Praise Angel -- Peter Smith captured this photograph of the 1890 Tiffany Praise Angel at the Reid Library at Lewis and Clark College in Bethalto. The window is located in a space originally used as a chapel. Theodore Link designed this building as he did Union Station in St. Louis. Workers constructed the intricate wooden ceiling using wooden pegs rather than nails and it resembles a ship’s hull. Photo provided Download Photo Here
July 30, 2008
Faculty member’s photos on display in Springfield
CARBONDALE, Ill. -- The Tiffany stained glass angel windows depict heaven in a view oft’ formerly reserved for the dead. Now, Peter B. Smith, associate architecture professor at Southern Illinois University Carbondale, has brought the angels to a forum where we all can see them.
Smith’s one-man show, “Tiffany’s Angelic Harmonies,” features photographs of one-of-a-kind masterpieces from private mausoleums and historic churches. The photo show opened recently at the Museum of Funeral Customs in Springfield and runs until December. The museum is located at 1440 Monument Ave., alongside the entrance of Oak Ridge Cemetery, final resting place of Abraham Lincoln.
A seven-foot tall angel statue guards over the display comprised of six large 20-inch by 30- inch images. Backlighting assures that each of the photos, framed and matted on transparent paper, glows just as envisioned by Louis Comfort Tiffany decades ago. The original stained glass windows feature folded glass, at times nearly an inch thick, creating a unique sense of dimension, light and drama. If viewers of Smith’s show experience even a shimmer of that effect, Smith will have achieved his goal.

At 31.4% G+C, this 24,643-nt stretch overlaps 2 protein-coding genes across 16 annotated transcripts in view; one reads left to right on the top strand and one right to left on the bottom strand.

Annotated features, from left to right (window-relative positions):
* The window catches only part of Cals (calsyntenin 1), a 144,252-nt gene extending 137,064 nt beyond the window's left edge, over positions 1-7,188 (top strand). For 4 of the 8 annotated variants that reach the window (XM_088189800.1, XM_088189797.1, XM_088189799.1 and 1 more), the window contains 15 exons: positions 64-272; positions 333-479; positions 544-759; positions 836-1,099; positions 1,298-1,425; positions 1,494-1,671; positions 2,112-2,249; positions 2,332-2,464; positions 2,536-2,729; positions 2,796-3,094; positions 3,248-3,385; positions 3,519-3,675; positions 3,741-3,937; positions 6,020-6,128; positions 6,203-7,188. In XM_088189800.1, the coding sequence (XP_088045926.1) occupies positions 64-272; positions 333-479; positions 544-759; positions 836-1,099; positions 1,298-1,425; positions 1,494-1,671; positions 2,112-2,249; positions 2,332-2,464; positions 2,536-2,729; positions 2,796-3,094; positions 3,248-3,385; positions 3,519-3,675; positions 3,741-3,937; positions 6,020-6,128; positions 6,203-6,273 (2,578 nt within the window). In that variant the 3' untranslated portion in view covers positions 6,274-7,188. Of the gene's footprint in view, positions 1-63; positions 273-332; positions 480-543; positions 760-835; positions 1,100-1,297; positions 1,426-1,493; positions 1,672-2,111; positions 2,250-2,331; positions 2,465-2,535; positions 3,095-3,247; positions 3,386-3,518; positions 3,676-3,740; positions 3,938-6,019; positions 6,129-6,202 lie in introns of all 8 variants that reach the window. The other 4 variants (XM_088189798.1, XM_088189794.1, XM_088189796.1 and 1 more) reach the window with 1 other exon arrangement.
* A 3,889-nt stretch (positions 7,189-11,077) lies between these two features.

For Smith, architecture, the arts and photography mesh as all weave together various elements including creativity, personal expression, design and visualization. A self-taught photographer, Smith is fascinated with the icons and memorials found within churches and cemeteries as well as by the unique style and workmanship of the Tiffany windows, some worth millions of dollars.
“I spend a lot of time in private mausoleums and cemeteries, sometimes in places where I had to get special permission for access,” Smith said. “The technique used in creating these windows is remarkable. From thousands of images I picked the six for the show. The star of the show is the angel from a window made in 1896. The angel is quite the character.”
Smith, of St. Louis, earned his master’s in architecture and his bachelor’s in architectural studies at the University of Illinois at Urbana-Champaign. In addition to being a tenured faculty member at SIUC, Smith, a licensed architect, teaches at Washington University and owns the St. Louis architectural firm Peter B. Smith and Associates. A native of Muscatine, Iowa, he has won international, national and regional awards for his photography. He’s a registered interior designer and licensed architect.
Smith sees no incongruity between artistry, photography and the exactness of architecture. Rather, he said it’s all about creating impressions, memories and memorials in one form and fashion or another.
The Springfield museum, found online at www.funeralmuseum.org, is open 10 a.m. until 4 pm. Tuesday through Saturday and 1 to 4 p.m. Sunday.
Funding from SIUC was instrumental in Smith’s development of the special angelic photo display. In 2003, Smith exhibited dozens of photographic images he snapped at memorials and cemeteries across the country at the University Museum. The show now in Springfield has been in the works for nearly two years and he hopes to bring it back to Southern Illinois at some time, after its extended run in Springfield is complete.